This article introduces the music therapy community to several strategies for conducting qualitative research in a way that honors and respects participant experiences, and also integrates the primary form of our clinical practice: that of music. Music therapy researchers are just beginning to grasp the full capabilities of incorporating music directly into qualitative research studies. Arts-based research (ABR) is an established approach to social science as well as creative arts therapies research, yet is not well formulated or integrated into the design, data-collection methods, or representation of themes and findings in music therapy studies. Adding music, with its power to illuminate hidden aspects of the human experience, to methodology is a sound approach. As noted in ABR, when creative arts are included in the promulgation of a research project's findings, otherwise inaccessible data pieces become part of an interactive event for readers in which they not only intellectually comprehend how a participant experienced the phenomenon being studied, but also emotionally and intuitively respond to what they hear. When the audience/reader of a research study listens to musical data, deeper understanding and multilayered, nonlinear insights and reactions are evoked. This article brings to the reader the following: a review of music therapy literature; examples of including music in research design and implementation; and suggestions for integrating music into all phases of methodology. © the American Music Therapy Association 2015. All rights reserved.
Slayton S.C.,Marylhurst University
Arts in Psychotherapy | Year: 2012
One way to facilitate social change as an art therapist is within the context of group art therapy, utilizing the group as a social microcosm for the world at large. The overarching goal is to engage the group in meaningful and prosocial experience that mirrors . community experiences many clients have lacked. For a group of adolescent males who had suffered the effects of some of our worst social problems-rampant community and domestic violence, racial and ethnic conflict, child abuse and neglect, parental substance abuse and criminality, poverty, and untreated mental illness in families-this task is complex. The impact of disrupted attachment and complex trauma is discussed, and implications are presented for connecting with traumatized youth through witnessing their creative work. The therapeutic relationship and the art media used are discussed in relation to multicultural issues, the specific psycho-social problems experienced by the individual group members, and the capacity of this group to engage in the construction and ultimate articulation of its own community in a visual manner. The product of this group art therapy experience is exhibited in a mixed-construction miniature city that was built over a period of 9 weeks. © 2011 Elsevier Inc.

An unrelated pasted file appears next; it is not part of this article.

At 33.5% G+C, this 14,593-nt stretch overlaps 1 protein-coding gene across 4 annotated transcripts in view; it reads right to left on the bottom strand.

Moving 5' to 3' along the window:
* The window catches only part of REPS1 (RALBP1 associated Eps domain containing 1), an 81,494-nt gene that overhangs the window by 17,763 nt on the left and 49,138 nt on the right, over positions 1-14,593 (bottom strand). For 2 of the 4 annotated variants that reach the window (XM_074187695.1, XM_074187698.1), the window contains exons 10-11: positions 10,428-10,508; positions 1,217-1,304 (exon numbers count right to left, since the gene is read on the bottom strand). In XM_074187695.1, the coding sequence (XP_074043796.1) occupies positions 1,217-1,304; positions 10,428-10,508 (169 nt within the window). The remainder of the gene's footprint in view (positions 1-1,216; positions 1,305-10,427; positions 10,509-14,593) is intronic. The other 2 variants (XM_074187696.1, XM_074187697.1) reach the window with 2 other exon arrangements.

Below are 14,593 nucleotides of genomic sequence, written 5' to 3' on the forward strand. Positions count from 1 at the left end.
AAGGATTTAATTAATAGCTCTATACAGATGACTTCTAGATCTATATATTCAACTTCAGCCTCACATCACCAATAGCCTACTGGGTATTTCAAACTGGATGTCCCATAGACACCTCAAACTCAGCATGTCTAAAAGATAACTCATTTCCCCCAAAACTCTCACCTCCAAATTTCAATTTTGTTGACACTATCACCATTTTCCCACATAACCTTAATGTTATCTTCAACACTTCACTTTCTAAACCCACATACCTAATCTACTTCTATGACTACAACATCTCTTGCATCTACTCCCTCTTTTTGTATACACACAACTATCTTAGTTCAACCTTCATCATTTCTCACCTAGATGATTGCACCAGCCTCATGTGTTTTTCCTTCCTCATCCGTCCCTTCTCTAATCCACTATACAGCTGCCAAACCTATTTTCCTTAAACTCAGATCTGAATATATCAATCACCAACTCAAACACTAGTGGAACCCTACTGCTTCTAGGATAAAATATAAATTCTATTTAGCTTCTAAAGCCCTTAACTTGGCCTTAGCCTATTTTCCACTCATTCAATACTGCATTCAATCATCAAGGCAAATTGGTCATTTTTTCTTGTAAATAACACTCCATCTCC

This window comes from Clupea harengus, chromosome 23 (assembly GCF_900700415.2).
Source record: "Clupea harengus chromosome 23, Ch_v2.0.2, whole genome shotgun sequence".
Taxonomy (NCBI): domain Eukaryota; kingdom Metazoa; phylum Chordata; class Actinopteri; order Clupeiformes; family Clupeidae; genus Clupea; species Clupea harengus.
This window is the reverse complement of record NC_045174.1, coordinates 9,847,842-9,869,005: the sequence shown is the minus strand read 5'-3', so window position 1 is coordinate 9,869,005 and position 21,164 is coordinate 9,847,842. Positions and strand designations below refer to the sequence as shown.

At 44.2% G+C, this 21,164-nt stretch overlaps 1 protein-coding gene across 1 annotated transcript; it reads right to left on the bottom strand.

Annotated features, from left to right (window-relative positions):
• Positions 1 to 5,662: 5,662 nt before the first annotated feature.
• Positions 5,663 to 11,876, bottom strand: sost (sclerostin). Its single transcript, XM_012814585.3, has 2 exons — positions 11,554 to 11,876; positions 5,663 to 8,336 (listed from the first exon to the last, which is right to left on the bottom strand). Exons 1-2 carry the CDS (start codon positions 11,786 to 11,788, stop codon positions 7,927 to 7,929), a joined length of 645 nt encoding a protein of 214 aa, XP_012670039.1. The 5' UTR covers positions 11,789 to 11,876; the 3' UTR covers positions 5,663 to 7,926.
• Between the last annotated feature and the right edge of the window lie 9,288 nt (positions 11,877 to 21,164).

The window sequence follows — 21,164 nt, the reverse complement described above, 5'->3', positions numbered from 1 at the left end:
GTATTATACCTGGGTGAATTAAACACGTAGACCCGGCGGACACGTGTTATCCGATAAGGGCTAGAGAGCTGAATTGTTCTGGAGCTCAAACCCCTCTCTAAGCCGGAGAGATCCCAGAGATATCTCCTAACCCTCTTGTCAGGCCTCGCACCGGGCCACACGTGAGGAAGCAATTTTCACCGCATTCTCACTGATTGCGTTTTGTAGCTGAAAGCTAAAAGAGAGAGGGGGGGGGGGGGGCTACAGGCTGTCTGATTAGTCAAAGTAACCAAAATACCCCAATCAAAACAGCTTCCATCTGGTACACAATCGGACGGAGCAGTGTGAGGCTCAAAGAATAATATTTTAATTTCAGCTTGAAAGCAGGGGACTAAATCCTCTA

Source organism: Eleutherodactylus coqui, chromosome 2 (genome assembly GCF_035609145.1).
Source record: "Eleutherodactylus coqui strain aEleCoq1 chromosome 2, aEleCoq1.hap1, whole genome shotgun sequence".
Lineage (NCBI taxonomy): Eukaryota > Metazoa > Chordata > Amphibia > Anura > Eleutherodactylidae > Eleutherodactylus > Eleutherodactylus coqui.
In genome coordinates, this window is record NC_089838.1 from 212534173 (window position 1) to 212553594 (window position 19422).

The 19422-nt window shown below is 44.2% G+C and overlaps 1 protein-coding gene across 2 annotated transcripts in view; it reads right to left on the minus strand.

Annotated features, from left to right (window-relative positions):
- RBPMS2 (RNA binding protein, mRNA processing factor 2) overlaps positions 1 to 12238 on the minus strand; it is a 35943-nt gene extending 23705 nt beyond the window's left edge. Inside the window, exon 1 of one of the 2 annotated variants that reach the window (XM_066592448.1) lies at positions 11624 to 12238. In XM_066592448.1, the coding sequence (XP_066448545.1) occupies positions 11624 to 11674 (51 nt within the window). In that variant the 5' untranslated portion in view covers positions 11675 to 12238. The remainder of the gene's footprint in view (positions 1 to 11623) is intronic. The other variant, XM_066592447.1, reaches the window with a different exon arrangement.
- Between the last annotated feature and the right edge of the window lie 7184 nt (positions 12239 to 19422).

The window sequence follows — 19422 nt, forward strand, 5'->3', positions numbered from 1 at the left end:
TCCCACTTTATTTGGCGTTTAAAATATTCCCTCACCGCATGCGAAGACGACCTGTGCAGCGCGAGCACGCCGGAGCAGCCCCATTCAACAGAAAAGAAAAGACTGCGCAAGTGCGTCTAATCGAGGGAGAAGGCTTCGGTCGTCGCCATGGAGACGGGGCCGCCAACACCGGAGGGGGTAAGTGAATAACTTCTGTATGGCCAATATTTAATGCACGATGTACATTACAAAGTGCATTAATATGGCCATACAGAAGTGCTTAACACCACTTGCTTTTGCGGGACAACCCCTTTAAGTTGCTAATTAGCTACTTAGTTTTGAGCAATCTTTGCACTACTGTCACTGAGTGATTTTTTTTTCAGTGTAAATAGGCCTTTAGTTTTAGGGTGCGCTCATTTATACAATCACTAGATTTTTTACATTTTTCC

Allen P.,Marylhurst University
Research in Rural Sociology and Development | Year: 2014
Food movements and organizations are increasingly complementing their longstanding emphasis on environment with a focus on social justice. This conceptual chapter discusses dimensions in which engagements in this arena diverge and converge along a continuum from neoliberalization to opposition/structural change. Categories and visions of social justice vary widely, highlighting certain social categories and locations while eliding others. Gender, in particular, is a social category that is a key factor in the allocation of power and privilege, but that has not been significantly addressed in efforts toward social justice in most food movements. The topics and categories movements consider most important determine their assignments of energies. These assignments in turn create common understandings of priorities and mechanisms for changing the food system, although they may omit consideration of key axes of oppression.For example, strategic preferences for family farms and food-system localization may not consider legacies and contemporary practices of enslavement, exploitation, and patriarchy. As movements increase their focus on social justice, they can engage in critical reflection and dialogue to interrogate the nature of conditions of injustice and the causes behind these conditions. This would include examining how practices and discourses of racism, classism, and sexism - along with the ways they intersect - have shaped, reflect, and reproduce the food system. This process must privilege the participation, perspectives, and priorities of those who suffer from injustice. It can then best illuminate strategic definitions and pathways that can move toward transformation of a food system grounded in conditions of social justice. Copyright © 2014 by Emerald Group Publishing Limited.
Guillozet K.,Marylhurst University
Environmental Management | Year: 2015